​Up for a new challenge

Photo: Fred-Olav Vatne/Oslo Philharmonic

Camilla Tilling and conductor Eivind Aadland during rehearsal for this week's concert.

Star soprano Camilla Tilling is up for a new challenge thursday night: singing a Bach cantata and a Mahler symphony in the same evening.

"It’s a rather unusual combination, and I've never sung the cantata before," Camilla Tilling says to ofo.no before the concert.

"But I’ve promised myself that I will always say yes when I get the opportunity to sing Bach. He’s such a wonderful composer, one of my favorites."

The combination of Johann Sebastian Bach's Cantata No. 51 and Gustav Mahler's Fourth Symphony implies a big leap, both in terms of style and pitch:

"It's probably not kind to the voice to sing these two works in the same evening. Mahler is extremely low for the singer and Bach extremely high. So we'll see how it goes, it will be exciting! One learns things through trying. With an hour in between everything should be ok!"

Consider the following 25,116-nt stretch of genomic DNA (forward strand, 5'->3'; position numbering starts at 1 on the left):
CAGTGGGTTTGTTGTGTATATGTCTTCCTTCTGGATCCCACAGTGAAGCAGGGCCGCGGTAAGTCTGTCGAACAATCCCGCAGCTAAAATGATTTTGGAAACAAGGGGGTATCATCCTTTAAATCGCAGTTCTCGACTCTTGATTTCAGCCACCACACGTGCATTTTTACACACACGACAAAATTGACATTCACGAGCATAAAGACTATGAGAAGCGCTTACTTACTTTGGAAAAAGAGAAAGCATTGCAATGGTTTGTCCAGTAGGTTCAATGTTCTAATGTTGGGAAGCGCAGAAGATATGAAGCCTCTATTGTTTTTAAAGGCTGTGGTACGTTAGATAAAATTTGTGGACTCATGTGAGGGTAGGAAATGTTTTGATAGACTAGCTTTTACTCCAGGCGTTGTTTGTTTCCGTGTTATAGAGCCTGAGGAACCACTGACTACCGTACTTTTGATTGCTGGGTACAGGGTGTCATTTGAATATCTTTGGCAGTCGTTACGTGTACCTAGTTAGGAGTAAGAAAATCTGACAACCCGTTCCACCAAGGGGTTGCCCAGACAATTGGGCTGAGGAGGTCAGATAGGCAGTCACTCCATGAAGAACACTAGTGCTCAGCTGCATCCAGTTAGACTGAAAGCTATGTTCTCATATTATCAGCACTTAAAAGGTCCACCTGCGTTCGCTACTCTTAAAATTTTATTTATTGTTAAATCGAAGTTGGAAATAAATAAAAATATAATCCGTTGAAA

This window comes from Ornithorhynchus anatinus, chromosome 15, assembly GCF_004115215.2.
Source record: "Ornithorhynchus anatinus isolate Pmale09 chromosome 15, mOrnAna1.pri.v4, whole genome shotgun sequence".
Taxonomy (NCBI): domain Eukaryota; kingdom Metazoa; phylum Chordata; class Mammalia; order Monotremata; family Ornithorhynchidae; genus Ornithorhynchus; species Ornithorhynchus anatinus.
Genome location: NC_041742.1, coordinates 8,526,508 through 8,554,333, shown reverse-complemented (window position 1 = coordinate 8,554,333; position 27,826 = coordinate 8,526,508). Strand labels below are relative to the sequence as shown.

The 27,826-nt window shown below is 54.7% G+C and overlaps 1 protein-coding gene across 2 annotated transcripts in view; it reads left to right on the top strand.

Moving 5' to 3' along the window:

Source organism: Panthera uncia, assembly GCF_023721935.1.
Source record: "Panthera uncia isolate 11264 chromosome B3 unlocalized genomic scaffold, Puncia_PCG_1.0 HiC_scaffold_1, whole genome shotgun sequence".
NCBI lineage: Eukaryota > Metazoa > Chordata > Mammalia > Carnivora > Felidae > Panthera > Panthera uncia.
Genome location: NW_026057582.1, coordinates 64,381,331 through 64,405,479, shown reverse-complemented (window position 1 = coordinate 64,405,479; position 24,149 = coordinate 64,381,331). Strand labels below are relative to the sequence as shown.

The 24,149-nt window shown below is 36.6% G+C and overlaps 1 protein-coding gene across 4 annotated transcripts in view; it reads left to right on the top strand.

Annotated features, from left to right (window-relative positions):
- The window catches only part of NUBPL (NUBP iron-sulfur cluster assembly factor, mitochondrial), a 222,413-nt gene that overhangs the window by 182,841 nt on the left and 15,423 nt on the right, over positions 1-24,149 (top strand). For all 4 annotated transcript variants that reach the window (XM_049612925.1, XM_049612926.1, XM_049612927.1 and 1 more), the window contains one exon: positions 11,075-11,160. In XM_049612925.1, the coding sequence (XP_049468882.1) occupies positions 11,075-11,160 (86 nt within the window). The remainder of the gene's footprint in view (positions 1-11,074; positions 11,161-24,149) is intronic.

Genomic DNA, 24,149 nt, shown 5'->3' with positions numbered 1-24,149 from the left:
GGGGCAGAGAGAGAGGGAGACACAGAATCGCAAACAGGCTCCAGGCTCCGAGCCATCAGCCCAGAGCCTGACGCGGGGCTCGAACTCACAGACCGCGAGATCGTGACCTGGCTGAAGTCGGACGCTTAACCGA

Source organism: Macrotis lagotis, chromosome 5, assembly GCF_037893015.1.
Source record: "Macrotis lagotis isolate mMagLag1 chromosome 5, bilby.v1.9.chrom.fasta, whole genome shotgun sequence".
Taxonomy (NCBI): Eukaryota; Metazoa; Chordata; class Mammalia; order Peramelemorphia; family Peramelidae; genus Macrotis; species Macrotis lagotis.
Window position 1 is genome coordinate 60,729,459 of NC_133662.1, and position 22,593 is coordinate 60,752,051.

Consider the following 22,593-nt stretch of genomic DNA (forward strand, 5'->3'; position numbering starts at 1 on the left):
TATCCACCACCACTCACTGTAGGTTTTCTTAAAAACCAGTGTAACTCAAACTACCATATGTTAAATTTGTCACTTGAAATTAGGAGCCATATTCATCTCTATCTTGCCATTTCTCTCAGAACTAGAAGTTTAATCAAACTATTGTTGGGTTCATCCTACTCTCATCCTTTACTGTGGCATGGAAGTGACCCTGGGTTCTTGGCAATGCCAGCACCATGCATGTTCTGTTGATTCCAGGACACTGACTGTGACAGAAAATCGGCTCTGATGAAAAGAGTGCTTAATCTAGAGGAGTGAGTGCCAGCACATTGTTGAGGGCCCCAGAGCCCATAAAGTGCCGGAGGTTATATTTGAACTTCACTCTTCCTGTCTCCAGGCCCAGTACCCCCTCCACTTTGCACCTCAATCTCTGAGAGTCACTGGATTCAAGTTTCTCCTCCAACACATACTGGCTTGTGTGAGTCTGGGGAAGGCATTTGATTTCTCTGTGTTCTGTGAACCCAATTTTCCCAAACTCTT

Read more: Gabrieli, Bach and Mahler

Sang Mahler after terrorist attacks

Swedish Camilla Tilling arrives in Oslo directly from Berlin, where she performed Mahler's Fourth Symphony three times last weekend together with the Berlin Philharmonic. She’s had this music in her repertoire for 20 years and has some very special memories about the symphony:

"I sang Mahler's Fourth in Paris on January 7, 2015, the same day as the attack on Charlie Hebdo. And I sang it in Boston five days after the terrorist attack on the marathon there in 2013."

Both concerts were planned before the attacks occurred, but they turned into memorial ceremonies in the wake of the dramatic events:

"The symphony takes on a different meaning in such situations, it becomes a part of the grieving process for the public. Then it is great to be able to send some sort of postcard from heaven. The text of the fourth movement describes in a naive but wonderful way how good everything is there. I think the movement is very comforting myself, and it really means a lot to me. Musicians have a great advantage: The music finds its own way into the listener's thoughts. One doesn’t need to do that much, listeners bring with them what they need from it."

Fortunately, most Mahler concerts passed off under normal circumstances, as she hopes will be the case also in Oslo:

"In recent years I’ve become a little uneasy when Mahler's Fourth shows up on the program. I've thought "oh no, something is going to happen!" So every time I sing it without anything happening, it is a victory!"